13:00 – 13:10 Description of the Biopark facilities
13:10 – 14:30 Lunch
14:30 – 15:00 Gene therapy delivery of biologics for the treatment of arthritis
Dr David Gould, University of London, UK
15:00 – 15:30 Gene therapy in the cardiovascular system – applications and limitations
Professor Andrew Baker, BHF Glasgow Cardiovascular Research Centre, University of Glasgow, UK
The ability to achieve therapeutic gain in models of cardiovascular disease is dictated by the choice of vector, the efficiency of gene delivery achieved and the chosen route of delivery of the therapeutic agent. There are many examples of pre-clinical successes including those relating to myocardial gene delivery, prevention of bypass graft failure and promotion of angiogenesis, although clinical translation of these technologies has thus far met with limited success. Deficiencies in gene delivery to cells of the cardiovascular system have been recognised as a major limitation for progress in gene therapy. For example, analysis of many adeno-associated virus (AAV) serotypes has revealed the poor transduction of both vascular smooth muscle cells and endothelial cells by many AAV serotypes, including AAV-2 through –8. For adenovirus (Ad) serotype 5 the expression and/or availability of the primary receptor CAR limits transduction. The tropism of viral vectors can be modified by a variety of techniques including capsid protein mutations, incorporation of targeting peptides into virions, use of targeting antibodies and vector pseudotyping. We have sought to engineer Ad and AAV vectors that are more efficient and selective for gene delivery to cardiovascular cells, with particular emphasis on endothelial and smooth muscle cells. These studies highlight the potential improvements that can be made to existing viral vectors to improve both the efficiency and selectivity of gene delivery to vascular cells in vitro and in vivo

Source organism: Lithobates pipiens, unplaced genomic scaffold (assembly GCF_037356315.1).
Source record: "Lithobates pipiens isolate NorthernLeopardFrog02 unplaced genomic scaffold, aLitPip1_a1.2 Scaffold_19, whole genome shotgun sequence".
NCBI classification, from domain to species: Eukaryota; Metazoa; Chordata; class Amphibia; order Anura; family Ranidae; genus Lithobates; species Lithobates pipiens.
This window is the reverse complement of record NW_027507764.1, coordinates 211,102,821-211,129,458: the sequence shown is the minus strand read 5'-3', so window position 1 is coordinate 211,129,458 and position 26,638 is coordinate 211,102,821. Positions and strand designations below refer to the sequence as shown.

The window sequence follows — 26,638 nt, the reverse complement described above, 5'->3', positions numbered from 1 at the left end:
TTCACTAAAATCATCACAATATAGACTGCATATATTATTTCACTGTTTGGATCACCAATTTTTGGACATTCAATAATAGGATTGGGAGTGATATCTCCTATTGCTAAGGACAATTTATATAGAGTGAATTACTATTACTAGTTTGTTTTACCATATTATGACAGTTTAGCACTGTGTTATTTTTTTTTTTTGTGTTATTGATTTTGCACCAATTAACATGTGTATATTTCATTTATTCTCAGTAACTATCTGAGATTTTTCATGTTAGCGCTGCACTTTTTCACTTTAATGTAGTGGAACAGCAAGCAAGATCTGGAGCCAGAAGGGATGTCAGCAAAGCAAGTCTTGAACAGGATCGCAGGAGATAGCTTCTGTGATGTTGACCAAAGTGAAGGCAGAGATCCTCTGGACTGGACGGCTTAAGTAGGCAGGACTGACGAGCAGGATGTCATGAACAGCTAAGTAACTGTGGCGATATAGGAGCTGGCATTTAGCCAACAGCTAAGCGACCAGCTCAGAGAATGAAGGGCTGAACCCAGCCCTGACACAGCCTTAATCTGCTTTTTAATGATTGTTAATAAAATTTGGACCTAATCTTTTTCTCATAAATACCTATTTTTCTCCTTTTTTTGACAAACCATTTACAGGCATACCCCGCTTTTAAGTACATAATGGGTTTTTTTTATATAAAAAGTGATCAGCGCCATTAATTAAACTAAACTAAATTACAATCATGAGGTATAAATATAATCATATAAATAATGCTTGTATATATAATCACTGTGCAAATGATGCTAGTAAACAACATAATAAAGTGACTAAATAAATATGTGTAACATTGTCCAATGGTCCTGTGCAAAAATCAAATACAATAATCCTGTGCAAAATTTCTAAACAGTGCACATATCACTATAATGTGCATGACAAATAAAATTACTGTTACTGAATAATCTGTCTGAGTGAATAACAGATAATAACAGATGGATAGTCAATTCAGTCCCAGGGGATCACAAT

15:30 – 16:00 Afternoon Tea/Coffee
16:00 – 16:30 Discussion
16:30- 17:00 Chairman’s summing up
18:00 Soiree at *The Best Western Homestead Court Hotel for all the participants
This meeting was organised by Euroscicon ([Only registered users see links. ]), a team of dedicated professionals working for the continuous improvement of technical knowledge transfer to all scientists. Euroscicon believe that they can make a positive difference to the quality of science by providing cutting edge information on new technological advancements to the scientific community. This is provided via our exceptional services to individual scientists, research institutions and industry. The event was hosted by 'BioPark’ ([Only registered users see links. ]), a research and development centre in Welwyn Garden City providing specialist facilities and support for bioscience and health technology businesses to grow, and to develop new products and technologies